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Best Practice

The work that has already been undertaken into the process of electronic assignment submission has given us a good idea of what works well with students. Below is our Best Practice guide to e-Submission.

Top 5 Tips - click each for more detail

  1. Use Moodle's Assignment activity
  2. Give students access to support resources
  3. Create a mock assignment
  4. Provide clear signposting
  5. Set out expectations for file formats

Use Moodle's Assignment activity

Moodle is not a perfect solution and will not cater for absolutely every situation, but it is the most competent of our current options.

  1. Moodle is a very secure system and data is stored on campus
  2. Moodle is backed up
  3. Moodle will store the files, so you can always get to them
  4. Moodle lets you see when assignments have been submitted and which ones are late
  5. Moodle lets you download all the files in one go
  6. Moodle lets you attach amended files back to students
  7. Moodle lets you give students grades for work

Note. Using a combination of TurnitinUK and Grademark is a viable alternative for those people who don't mind marking on screen and who have a reliable internet connection. If in doubt about which to use, contact a member of the Technology Enhanced Learning team.


Give students access to support resources

If you can give students access to online support resources and make sure they are clearly signposted, they are much more likely to have a positive e-Submission experience.

It is recommended that you give your students link to the following resources, within all modules using e-Submission.


Create a mock assignment

Creating a mock assignment is a great idea for the following reasons.

  1. It gives students the chance to practice the e-Submission process in a low-stakes environment.
  2. It gives tutors the chance to experience of the process and gain confidence that it will work for them.
  3. Any problems are highlighted well in advance of final submission.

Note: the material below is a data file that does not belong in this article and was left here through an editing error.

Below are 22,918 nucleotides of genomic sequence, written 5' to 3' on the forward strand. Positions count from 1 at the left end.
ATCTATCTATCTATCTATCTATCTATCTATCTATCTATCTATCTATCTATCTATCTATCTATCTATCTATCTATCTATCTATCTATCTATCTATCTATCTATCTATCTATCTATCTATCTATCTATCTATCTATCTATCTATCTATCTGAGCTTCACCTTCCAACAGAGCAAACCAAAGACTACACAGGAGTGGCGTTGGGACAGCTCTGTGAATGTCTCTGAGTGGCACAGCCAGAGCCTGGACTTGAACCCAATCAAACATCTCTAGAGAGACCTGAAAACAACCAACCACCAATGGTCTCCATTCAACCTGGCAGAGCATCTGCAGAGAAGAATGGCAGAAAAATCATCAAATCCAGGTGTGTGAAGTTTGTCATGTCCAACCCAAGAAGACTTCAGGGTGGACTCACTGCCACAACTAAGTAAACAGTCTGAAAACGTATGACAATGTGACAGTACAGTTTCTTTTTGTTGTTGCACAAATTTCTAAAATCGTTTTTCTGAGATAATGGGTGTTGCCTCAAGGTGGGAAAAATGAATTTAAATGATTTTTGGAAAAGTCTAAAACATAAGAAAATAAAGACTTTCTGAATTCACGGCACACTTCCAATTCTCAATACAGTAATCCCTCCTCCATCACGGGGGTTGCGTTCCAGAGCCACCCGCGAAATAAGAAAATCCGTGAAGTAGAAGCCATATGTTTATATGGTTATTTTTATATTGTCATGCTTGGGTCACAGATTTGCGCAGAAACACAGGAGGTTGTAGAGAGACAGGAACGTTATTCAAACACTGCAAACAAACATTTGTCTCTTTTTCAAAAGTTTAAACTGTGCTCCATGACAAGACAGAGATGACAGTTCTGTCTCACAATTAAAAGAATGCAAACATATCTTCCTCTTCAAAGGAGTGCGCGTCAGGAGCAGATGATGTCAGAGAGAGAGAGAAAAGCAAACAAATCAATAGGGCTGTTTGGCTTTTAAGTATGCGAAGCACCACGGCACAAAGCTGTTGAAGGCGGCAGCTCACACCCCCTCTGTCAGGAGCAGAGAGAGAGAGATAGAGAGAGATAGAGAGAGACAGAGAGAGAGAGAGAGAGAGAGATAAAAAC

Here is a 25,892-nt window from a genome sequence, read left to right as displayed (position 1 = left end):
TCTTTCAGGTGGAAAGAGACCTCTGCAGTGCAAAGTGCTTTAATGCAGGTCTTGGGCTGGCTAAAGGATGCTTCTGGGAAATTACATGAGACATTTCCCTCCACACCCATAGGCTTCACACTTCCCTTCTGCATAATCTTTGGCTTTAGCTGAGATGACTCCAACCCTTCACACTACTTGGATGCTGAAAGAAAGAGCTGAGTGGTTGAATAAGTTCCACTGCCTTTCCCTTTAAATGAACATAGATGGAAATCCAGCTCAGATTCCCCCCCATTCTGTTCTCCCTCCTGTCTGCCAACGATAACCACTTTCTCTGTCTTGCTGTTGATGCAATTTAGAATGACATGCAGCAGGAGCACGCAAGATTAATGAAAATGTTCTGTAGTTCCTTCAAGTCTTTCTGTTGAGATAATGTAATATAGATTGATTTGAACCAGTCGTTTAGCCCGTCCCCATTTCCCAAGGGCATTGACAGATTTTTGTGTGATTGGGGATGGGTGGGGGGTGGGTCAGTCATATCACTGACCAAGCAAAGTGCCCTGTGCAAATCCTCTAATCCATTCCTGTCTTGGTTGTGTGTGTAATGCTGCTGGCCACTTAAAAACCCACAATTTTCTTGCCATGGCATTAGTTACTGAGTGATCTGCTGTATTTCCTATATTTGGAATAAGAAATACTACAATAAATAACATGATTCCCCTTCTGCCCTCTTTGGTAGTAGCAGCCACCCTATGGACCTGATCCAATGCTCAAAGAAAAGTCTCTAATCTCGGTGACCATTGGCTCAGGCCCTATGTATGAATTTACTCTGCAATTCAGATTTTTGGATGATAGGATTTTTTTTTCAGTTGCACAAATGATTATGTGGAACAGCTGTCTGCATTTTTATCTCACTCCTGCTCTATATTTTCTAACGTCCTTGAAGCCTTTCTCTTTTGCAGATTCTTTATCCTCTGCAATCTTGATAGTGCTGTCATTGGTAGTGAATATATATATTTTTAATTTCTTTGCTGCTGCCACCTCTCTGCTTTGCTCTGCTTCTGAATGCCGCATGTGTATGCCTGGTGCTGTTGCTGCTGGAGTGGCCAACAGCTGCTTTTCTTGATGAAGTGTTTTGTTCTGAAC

4. Issue can be addressed and resolved early.
  5. A successful and stress free tutor and student experience is more likely for the final summative piece.

You can create a mock assignment in the same way as you would create a regular assignment (see the guide), but obviously you would change the dates, title and description to make sure students know that it is a test area.


Provide clear signposting

You should provide clear links to the assignments and supporting documents such as the printable and multimedia guides.

To aid this, it is recommended that you create a topic area on the homepage of the module with the following information:

TITLE: Electronic Assignment Submission/Assessments

SUMMARY DESCRIPTION: This topic area contains important supporting information and links to resources, which will help you get the most out of e-Submission. Direct links to your assignments are also available through this area.


Set out expectations for file formats

The more detail you can give students prior to submission, the more effective the overall process appears to become. One of the main issues facing academic staff is receiving work in a variety of different formats, which they can't view or mark.

The computers on campus, have several 'readers' installed. This means that all Microsoft Word and Microsoft Works documents can be read on campus. There is also a version of Open Office installed on all staff machines. However, you may find at home that you'll have to install some extra software in order to view students' work. These can be found through an internet search using Google, or another search engine of your choice.

Specifying exactly what format you would like to receive work in will make your job much easier when it comes to marking the assignments. All students have access to Microsoft Word whilst on campus, and many have this installed on their own personal computers. Those students who do use Open Office can save their files in the .doc format.

The best practice suggestion is that you specify to students, that you wish to receive their final piece of work in Microsoft Word format, unless you are confident that you will be able to read work submitted in a range of formats.